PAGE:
Investing for the first time can be intimidating, which is why we are writing this series for beginning investors. The first article in the series covered why we should invest. In it we discussed the importance of investing and how it’s not as difficult as many people believe. In this article, we discuss ways to invest and different types of investments.
Are you familiar with different types of investments? If you think that bonds are British secret agents and stocks are what thieves were shackled into in Colonial America, you’re not alone. Just like any subject, investing has its own vocabulary and it can feel a little intimidating to ask basic questions of an expert. So here is a breakdown of different ways to invest your money, and what they all will mean for your bottom line:
Investment Basics – Types of Investments
Certificates of Deposit
A Certificate of Deposit (CD) is a short-term, debt-based investment offered by a bank. In short, you give your money to the bank who lends it out to someone in the form of a loan. You receive your money back plus interest anywhere from three months to six years later. CDs are very low risk investments, but they also offer a relatively low return on investment. Because these deposits are based on a set time limit, there may also a penalty if you need to withdraw your money prior to the maturity date. Read more about using CDs as short term investments in our article about how to build a CD ladder.
A treasury bill (T-bill) is a short-term investment offered by the government. The term is usually less than one year and typically three months. T-bills generally don’t pay interest, but you can buy them at a discount, meaning you yield the difference between the purchase price and the redemption value. This means you actually buy the bond at less than face value and redeem it for face value upon the maturity date. T-bills are backed by the government and offer the closest thing to a risk-free investment available to any investor. However, their very low yield is a major drawback. US Savings bonds can be similar low risk, low return investments.
A bond is similar to a CD in that it is debt-based. Essentially, a bond is an IOU issued by a company. When you purchase a bond, you loan a specified amount of money for a specified number of years in return for interest on the investment. Bonds generally offer much higher interest rates than CDs or T-bills and offer relatively low risk. However, they are long-term investments, which means that your money is tied up for anywhere from 10 to 30 years. If you need to sell your bond before it reaches maturity, the sale may result in a loss. Also, though bonds are relatively low risk, it is always possible that the bond issuer may declare bankruptcy or otherwise default, meaning it is possible to lose money.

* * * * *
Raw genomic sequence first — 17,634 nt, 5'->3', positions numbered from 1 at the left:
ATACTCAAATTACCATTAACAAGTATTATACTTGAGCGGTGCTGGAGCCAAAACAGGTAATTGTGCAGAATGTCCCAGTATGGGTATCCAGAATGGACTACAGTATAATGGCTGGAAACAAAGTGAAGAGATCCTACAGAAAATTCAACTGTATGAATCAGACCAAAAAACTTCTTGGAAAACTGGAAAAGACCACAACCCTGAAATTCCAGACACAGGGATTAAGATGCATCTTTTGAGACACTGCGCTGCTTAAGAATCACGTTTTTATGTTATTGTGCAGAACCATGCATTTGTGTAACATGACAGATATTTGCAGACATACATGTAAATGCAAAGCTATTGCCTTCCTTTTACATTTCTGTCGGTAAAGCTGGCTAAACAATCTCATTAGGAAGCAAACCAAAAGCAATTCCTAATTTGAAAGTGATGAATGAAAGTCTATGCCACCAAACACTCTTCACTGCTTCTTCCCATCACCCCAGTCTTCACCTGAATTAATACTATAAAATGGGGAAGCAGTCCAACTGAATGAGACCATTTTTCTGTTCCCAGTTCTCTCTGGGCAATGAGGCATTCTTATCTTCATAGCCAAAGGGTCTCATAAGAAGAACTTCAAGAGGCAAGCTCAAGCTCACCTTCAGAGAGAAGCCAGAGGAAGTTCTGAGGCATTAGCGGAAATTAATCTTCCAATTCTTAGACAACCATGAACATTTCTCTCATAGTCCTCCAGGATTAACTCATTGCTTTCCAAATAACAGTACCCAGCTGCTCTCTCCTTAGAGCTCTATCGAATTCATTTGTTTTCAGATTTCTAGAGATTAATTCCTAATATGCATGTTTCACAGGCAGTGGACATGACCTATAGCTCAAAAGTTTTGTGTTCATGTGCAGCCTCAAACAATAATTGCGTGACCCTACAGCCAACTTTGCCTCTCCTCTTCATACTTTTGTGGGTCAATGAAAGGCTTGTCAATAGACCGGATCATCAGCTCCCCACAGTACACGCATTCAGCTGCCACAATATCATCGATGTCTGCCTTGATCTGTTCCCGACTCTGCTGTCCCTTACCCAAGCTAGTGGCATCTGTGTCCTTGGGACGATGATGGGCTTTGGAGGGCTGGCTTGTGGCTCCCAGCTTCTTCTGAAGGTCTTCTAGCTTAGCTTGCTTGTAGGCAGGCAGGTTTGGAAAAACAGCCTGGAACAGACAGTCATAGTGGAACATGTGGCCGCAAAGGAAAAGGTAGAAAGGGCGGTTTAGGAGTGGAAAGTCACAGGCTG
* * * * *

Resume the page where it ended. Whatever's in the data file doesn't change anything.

A stock is different from the debt-based investments. When you purchase stock, you have in effect become a partial owner of a company—and you get a piece of any profits (known as dividends) that the company allots to share holders. Dividend investing is a popular and proven way to invest in stocks, but if your stocks do not pay dividends (not all do), then you only make money if your stock increases in value. Unlike a bond, your return on investment is not guaranteed with a stock. Stock values fluctuate from day to day, which means that your risk is greater—as are your potential returns.
Mutual funds were created in order to allow investors to pool their money in order to buy a variety of investments—and let a professional money manager determine the best use of the investors’ money. Mutual funds are an easy way to diversify your investments (more on that next week). However, many mutual funds charge management fees of around 2% (the professional money manager needs to take a cut) and their performance depends on how good your fund manager is.
Index funds are similar to mutual funds—they allow investors to pool their money to purchase stocks in a large number of companies, giving them the opportunity to invest in a variety of companies without buying hundreds of individual stocks. The main difference between index funds and mutual funds is active management vs. passive management. Mutual funds are managed actively, meaning the portfolio manager actively chooses which stocks to purchase based on the mutual fund goal, and index funds are passively managed, meaning the stocks in the index fund are based on a preset list of stocks. Most index funds track a market index such as the S&P 500, NASDAQ, Wilshire 5000, indexes which track foreign markets, and similar stock market indexes. The goal of an index fund is to simply match the market as closely as possible, while not charging investors as much money in fees as some actively managed funds charge. Learn more about why index funds are attractive investments.
Gold, Silver, Precious Metals, and Commodities
Many people feel the stock market is too risky and prefer to invest in a physical asset such as gold, silver, precious metals, or even commodities. These investments can be a good way to diversify your investments. However, like most investments, it may not be a good idea to maintain a portfolio which 100% invested in precious metals. Learn more about investing in precious metals.
Which type of investment is best?
Each of these investments has its own set of pros and cons, and they can all be appropriate for investors based on their individual investment needs. In most cases it is a good idea to use a variety of different investment types in one portfolio. Next week, we’ll take a look at why diversity is important in your investments.